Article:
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Get Hired Everytime | 10 Job Interview Tips

Job interview?

“No big deal!”

You’re qualified – your résumé says it all.

But here’s the thing:

That person across from you won’t care about what’s written down…

…but what you’ll say and show.

They will measure you, analyze you…

To see if you’re the right fit.

Every interview is a battlefield.

  • The enemy = grueling questions
  • The weapon = your words 
  • The game plan = your answers

So a well-designed game plan is crucial.

Doesn’t matter if you’re a college grad, in between jobs or fresh out of the military…

Follow these 10 tips to nail any job interview (and take them with you to the drawing board).

Good luck!


Click here to watch the video – 10 Job Interview Tips

Click here to watch the video – Get Hired Everytime


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Welcome to the real world. Where books are bound to be judged by their covers (at least initially).

Don’t worry – it doesn’t take much to avoid really screwing up your wardrobe for interviews!

The first step is to confirm the dress code of a company (there always is one). If this hasn’t been mentioned in the job ad or when you’re notified of your schedule, make sure to call or email the right person.

Aside from that, take some time to research the company culture. Get the details on the work setting and office style it abides by.

In industries like private banking, legal, and consulting which rely heavily on reputation – you should double-check that everything you plan to wear is appropriate (the color of your suit, pattern on your tie… and even your haircut).

But an open-space office usually means that the company adopts a less formal working style. There it’s likely you’ll be better off not wearing a suit to the interview.


I’ll be blunt here. If you don’t see the value of coming in early – don’t bother with the rest of this list.

Unless you can prove you got up caught in an unlucky situation out of your control (NOT bad traffic) – tardiness is application suicide.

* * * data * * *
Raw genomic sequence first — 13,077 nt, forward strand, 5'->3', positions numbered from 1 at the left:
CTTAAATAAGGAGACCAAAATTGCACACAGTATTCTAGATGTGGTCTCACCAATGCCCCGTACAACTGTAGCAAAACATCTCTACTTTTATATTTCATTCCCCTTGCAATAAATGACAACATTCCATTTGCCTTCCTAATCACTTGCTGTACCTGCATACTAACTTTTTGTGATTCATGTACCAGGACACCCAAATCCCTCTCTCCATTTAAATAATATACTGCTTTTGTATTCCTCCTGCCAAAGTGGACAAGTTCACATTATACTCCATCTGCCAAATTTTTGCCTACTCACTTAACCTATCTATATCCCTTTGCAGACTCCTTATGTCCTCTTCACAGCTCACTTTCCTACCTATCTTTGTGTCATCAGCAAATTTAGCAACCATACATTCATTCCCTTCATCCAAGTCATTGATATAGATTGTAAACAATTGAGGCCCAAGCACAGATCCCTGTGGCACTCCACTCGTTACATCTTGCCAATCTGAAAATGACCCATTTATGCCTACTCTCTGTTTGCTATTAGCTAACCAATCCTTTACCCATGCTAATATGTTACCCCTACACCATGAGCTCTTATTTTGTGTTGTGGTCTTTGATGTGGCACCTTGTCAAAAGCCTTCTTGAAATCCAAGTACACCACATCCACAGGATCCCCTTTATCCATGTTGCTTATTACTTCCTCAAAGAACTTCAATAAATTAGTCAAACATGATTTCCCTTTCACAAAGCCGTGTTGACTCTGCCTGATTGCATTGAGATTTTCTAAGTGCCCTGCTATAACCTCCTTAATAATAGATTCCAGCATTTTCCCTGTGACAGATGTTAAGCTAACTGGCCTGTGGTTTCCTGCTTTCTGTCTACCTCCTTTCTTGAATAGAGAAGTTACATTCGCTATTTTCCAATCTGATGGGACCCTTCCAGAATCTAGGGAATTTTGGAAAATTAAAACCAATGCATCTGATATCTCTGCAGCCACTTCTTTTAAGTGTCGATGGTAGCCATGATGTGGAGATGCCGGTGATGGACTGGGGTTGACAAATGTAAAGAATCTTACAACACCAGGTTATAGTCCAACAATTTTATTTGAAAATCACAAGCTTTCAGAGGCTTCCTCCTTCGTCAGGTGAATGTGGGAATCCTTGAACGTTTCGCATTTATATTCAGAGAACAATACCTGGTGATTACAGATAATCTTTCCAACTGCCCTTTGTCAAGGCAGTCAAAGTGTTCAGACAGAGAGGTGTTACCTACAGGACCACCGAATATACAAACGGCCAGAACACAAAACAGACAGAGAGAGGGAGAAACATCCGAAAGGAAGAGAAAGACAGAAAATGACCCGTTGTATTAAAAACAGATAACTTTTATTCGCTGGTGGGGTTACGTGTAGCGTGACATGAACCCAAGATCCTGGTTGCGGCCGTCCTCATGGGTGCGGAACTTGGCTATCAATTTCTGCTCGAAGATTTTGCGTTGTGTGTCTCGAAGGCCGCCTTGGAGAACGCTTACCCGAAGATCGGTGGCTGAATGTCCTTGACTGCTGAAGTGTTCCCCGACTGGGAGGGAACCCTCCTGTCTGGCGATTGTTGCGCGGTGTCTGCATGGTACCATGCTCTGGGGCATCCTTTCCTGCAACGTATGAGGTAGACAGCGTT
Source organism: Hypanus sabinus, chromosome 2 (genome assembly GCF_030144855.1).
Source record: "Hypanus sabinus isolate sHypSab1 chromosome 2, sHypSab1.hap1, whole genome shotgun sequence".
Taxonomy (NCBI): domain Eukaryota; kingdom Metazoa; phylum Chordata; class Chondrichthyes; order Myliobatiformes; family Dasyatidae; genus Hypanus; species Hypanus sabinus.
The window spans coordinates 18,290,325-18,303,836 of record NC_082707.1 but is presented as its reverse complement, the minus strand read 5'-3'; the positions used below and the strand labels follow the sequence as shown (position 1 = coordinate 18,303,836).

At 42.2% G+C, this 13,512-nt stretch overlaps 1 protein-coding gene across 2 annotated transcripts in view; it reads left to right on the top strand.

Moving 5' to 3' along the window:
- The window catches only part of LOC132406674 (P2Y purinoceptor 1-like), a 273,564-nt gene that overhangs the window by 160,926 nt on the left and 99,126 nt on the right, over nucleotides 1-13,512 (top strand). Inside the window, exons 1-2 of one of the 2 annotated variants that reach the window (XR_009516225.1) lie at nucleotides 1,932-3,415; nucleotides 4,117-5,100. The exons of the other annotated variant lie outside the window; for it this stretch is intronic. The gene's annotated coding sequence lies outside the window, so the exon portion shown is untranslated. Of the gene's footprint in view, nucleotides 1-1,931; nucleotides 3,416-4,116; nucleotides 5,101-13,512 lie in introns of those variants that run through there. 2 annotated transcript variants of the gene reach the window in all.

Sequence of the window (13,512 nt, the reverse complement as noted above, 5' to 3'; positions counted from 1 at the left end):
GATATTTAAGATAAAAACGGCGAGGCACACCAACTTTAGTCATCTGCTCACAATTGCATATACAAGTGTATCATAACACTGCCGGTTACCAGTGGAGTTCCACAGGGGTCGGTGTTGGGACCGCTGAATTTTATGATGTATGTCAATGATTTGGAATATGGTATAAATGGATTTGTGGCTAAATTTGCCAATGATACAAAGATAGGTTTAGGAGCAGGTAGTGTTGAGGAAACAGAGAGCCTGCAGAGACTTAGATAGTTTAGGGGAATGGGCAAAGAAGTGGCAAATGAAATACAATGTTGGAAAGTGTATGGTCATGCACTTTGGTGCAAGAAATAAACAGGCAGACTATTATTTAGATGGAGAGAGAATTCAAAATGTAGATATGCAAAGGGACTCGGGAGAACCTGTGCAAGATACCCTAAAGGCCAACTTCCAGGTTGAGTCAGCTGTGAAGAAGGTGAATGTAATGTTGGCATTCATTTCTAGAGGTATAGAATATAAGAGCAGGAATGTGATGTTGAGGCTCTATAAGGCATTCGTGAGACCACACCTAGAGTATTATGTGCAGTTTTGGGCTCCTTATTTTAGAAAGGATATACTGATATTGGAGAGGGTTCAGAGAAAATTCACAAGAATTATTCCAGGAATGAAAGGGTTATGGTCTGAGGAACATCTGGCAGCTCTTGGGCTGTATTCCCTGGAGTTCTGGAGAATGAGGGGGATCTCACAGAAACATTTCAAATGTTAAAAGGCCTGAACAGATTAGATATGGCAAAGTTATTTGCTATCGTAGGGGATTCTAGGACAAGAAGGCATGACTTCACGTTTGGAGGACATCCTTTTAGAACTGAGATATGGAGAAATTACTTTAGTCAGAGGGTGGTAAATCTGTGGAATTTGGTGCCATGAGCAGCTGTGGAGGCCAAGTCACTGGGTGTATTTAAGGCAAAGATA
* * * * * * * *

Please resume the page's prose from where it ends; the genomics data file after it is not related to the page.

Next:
Allow yourself to come at least 15 minutes early to the waiting area. This will give you a window to relax, loosen up and rehearse the answers in your head one last time.

Make it a point to read your start time out loud, confirm it once more – and look at your WATCH while heading there (your phone can be a distraction on the big day, so limit its usage).

Speaking of watches, have you heard of Original Grain?

This company offers some of the most stylish men’s watches in the market today – for as low as $150! But they’re nothing like second-rate, cookie-cutter watches. These handcrafted pieces are based on unique wood and steel combos:

  • Styles – Barrel, ClassicChrono, Minimalist
  • Wood Types – Rosewood, Ebony, Verawood, Maple, Whiskey Barrel

They’re the perfect choice for men who don’t want to spend a fortune for their own high-quality watch. Original Grain makes telling time quick and easy – just flick the wrist and it will tell you how much longer before your interview start time.

It enhances your wardrobe for interviews – and you might even get compliments for it by your interviewer. Congrats! That means you’ve broken the ice and set the tone well.


Think about the last time you did a book report. Assuming you actually read the book, did it help to do so? Of course. There’s no other way you could’ve given the answers you gave – exploring the characters like you did – without reading it.

I’ll tell you what it’s like to go to an interview without researching the company:

Doing a book report without reading the book – which had a movie version come out – but you only base it from the TRAILER on YouTube.